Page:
J. Louis Giddings established Arctic Studies at Brown University in 1956. The Circumpolar Studies focus was formally created in 1973 as part of the graduate and undergraduate program in anthropology. Douglas Anderson has led the program until his retirement in 2014. To date, there have been more than 400 Masters and Ph.D. students. Arctic Studies graduates have gone on to faculty, administrative, and research positions throughout the north.
Brown faculty, staff and students have developed joint research projects with various Federal agencies, such as the U.S. National Park Service and the U.S. Fish and Wildlife Service, and also with Native Corporations, especially in Alaska. They have also been involved in international research in all northern countries, including Sweden, Finland, Russia, Canada, Iceland and Denmark. Much of this research has been funded by the National Science Foundation's Arctic Research Program.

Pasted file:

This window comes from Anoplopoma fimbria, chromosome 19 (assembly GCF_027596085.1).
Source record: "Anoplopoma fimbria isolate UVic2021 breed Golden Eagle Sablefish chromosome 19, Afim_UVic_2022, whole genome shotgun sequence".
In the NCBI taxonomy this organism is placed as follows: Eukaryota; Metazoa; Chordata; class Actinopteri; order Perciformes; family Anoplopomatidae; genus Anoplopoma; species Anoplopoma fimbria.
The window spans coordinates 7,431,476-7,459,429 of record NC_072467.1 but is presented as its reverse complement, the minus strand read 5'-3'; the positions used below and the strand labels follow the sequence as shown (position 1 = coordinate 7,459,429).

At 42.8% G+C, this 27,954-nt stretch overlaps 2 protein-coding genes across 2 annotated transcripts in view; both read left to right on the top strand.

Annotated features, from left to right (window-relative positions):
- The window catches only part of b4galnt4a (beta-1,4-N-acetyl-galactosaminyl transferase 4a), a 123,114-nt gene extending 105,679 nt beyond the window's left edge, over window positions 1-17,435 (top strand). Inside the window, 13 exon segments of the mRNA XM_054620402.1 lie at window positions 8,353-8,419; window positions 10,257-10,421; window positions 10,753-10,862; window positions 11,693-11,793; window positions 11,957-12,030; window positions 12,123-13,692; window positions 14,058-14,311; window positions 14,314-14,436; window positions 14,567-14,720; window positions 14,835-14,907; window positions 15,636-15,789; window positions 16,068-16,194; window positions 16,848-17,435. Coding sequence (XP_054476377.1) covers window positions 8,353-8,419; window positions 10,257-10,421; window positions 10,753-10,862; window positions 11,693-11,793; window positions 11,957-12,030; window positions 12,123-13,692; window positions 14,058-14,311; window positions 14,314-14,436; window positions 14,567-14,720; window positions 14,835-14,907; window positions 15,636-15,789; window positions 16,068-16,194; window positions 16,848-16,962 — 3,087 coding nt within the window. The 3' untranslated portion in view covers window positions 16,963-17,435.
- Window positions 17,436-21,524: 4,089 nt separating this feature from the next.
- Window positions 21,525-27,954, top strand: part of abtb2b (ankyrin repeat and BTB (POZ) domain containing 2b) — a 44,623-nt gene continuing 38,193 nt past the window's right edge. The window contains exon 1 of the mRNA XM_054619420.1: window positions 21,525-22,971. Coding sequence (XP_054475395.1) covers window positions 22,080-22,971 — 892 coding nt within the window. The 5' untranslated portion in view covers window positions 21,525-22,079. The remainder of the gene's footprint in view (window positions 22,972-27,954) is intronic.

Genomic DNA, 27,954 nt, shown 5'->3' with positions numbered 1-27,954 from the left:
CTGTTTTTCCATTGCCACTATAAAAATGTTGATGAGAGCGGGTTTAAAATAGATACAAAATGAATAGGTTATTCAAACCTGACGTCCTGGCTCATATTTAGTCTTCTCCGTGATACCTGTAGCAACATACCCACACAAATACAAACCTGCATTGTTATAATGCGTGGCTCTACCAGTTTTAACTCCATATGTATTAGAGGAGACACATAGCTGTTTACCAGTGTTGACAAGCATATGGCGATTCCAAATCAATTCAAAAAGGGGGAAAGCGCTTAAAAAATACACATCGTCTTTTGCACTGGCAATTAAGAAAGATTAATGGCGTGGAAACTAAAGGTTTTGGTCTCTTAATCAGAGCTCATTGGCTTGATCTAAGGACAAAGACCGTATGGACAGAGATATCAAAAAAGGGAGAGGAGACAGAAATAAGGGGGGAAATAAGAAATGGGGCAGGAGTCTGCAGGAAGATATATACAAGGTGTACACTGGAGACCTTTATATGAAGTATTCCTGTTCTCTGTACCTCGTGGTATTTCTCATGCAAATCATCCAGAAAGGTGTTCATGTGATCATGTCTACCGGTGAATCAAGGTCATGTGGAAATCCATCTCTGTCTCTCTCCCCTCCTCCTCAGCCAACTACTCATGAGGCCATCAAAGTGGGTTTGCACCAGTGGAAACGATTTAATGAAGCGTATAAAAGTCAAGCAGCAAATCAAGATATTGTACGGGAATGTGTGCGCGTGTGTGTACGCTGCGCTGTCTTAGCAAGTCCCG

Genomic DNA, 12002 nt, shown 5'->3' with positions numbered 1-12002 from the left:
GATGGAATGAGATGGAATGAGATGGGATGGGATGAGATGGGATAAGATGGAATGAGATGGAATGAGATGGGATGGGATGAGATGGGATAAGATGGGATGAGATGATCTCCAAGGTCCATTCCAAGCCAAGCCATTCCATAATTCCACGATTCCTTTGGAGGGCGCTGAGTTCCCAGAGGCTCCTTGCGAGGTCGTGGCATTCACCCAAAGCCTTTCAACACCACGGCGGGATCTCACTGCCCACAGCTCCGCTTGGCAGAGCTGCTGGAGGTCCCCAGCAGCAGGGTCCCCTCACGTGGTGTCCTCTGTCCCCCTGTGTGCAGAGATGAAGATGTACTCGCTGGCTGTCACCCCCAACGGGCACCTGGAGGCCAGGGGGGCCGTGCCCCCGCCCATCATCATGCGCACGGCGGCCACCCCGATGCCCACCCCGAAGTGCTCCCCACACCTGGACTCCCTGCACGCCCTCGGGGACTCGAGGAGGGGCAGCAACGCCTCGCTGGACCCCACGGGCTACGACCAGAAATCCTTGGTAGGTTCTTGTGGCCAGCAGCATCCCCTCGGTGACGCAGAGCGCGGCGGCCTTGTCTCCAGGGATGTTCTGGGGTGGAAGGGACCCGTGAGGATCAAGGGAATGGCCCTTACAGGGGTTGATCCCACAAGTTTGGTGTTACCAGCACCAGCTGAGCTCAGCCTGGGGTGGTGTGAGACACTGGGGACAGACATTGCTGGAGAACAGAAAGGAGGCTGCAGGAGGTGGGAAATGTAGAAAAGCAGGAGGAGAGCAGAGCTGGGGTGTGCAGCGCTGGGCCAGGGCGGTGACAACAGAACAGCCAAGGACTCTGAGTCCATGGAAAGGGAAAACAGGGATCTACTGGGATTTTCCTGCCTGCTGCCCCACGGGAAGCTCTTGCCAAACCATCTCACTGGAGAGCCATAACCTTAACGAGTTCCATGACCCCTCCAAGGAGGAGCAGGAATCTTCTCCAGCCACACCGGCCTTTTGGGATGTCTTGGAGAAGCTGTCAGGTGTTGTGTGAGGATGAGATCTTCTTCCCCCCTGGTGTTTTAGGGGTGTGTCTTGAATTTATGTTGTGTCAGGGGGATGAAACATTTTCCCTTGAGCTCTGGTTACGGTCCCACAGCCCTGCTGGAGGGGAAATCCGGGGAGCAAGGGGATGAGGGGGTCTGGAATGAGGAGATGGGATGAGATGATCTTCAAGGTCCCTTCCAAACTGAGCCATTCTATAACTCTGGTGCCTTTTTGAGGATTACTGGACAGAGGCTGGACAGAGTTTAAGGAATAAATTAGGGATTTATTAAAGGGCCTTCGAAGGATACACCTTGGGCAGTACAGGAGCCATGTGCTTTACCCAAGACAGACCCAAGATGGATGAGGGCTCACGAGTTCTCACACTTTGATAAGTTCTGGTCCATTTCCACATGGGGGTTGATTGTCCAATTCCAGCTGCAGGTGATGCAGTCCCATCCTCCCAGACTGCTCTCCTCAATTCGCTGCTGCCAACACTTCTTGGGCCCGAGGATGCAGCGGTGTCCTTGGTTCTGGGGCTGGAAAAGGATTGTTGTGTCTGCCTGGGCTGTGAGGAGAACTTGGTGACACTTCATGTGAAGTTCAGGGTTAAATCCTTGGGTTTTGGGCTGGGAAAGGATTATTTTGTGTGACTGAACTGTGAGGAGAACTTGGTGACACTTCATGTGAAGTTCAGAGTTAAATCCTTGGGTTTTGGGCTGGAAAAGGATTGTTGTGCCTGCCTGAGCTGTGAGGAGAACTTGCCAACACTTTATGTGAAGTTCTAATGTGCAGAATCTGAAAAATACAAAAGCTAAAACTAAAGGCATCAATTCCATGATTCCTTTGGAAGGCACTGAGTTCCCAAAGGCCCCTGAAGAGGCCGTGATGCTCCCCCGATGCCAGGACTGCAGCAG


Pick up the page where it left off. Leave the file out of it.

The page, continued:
The Circumpolar Laboratory is housed at the Haffenreffer Museum's Collections Research Center in Bristol, Rhode Island. It contains laboratory facilities, Arctic collections, and a library. It is the federal repository for important ethnographic and archaeological collections primarily from northwestern Alaska. The most important collections are from the northwestern Alaskan archaeological sites of Cape Krusenstern and Onion Portage. These collections are regarded as among the most complete series of archaeological materials from the coastal and the interior Arctic zones of North America respectively. Researchers from other institutions are welcome to utilize the facilities and collections for their own research.
The Brown Daily Herald, Brown's student newspaper, recently featured the Circumpolar Lab: University's Circumpolar Lab explores Arctic